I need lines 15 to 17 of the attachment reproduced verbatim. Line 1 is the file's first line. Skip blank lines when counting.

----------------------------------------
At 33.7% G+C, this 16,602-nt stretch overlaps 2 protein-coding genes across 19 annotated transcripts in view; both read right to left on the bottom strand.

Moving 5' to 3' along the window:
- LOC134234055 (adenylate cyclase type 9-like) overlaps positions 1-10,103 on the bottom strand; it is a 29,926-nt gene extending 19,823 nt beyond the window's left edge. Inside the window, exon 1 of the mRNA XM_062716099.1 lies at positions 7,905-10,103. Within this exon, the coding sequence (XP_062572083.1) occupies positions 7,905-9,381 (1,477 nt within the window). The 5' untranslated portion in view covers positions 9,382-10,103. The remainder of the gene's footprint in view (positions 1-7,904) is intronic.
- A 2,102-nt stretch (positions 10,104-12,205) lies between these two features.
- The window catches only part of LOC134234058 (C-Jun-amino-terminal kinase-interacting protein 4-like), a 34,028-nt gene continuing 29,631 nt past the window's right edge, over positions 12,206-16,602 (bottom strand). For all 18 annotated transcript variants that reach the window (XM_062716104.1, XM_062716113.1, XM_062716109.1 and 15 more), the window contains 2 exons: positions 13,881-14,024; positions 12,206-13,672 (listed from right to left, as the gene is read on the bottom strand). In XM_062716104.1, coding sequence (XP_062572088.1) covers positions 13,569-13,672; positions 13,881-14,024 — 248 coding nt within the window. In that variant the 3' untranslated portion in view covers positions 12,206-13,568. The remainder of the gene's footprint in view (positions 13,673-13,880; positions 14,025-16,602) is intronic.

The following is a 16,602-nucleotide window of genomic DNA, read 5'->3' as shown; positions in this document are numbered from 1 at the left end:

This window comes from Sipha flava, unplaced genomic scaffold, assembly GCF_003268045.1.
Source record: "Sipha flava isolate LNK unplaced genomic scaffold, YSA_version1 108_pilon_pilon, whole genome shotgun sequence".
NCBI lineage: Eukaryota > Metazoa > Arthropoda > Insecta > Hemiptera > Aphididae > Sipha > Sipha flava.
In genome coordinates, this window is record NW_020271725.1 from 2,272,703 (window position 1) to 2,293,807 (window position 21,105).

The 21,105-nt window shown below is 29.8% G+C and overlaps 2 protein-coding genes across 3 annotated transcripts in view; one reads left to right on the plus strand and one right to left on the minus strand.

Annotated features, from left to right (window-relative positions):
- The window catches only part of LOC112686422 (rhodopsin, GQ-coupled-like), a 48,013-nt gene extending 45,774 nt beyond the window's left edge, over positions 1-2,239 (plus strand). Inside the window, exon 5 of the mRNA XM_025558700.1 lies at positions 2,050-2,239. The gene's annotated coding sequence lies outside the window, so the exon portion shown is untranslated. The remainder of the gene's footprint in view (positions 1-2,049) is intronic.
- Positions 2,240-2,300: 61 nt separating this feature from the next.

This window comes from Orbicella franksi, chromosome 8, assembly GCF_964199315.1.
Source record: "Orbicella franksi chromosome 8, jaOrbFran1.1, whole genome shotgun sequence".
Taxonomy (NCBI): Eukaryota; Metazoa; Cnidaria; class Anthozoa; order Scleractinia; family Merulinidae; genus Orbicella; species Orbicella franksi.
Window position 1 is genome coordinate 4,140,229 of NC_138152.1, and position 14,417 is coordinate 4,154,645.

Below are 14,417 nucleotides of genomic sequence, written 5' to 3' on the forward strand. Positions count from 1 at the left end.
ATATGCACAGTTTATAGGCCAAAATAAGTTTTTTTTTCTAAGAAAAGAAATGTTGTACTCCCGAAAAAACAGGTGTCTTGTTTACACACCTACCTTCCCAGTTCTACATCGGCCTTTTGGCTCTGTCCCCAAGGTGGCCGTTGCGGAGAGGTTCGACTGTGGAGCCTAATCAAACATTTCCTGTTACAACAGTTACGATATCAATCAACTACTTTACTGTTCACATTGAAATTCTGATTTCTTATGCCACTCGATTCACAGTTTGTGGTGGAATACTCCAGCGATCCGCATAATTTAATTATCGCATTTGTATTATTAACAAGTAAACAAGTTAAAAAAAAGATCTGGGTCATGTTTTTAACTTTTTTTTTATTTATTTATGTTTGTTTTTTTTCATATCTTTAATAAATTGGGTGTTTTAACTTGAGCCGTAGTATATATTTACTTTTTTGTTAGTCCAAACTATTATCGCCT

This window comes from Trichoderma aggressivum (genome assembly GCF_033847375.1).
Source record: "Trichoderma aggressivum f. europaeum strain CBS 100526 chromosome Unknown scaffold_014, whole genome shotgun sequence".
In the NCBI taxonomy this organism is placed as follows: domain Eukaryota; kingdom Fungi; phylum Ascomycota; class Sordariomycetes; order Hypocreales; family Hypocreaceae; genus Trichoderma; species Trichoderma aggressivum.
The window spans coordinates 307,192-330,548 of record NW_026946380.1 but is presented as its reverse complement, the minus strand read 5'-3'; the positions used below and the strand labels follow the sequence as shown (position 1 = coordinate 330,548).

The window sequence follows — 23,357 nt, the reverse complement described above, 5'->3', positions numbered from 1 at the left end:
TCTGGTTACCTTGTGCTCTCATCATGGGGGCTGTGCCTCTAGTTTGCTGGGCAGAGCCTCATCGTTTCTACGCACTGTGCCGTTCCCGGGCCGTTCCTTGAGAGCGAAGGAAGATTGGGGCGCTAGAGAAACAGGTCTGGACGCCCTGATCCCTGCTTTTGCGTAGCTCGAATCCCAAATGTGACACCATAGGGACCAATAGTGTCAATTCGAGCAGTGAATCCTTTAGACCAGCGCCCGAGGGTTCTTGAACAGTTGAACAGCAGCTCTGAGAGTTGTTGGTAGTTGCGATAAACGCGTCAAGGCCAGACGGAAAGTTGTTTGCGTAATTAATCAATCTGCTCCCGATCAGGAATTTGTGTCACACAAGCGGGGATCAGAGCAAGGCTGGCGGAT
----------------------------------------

This window comes from Orbicella franksi, chromosome 8, assembly GCF_964199315.1.
Source record: "Orbicella franksi chromosome 8, jaOrbFran1.1, whole genome shotgun sequence".
Taxonomy (NCBI): Eukaryota; Metazoa; Cnidaria; class Anthozoa; order Scleractinia; family Merulinidae; genus Orbicella; species Orbicella franksi.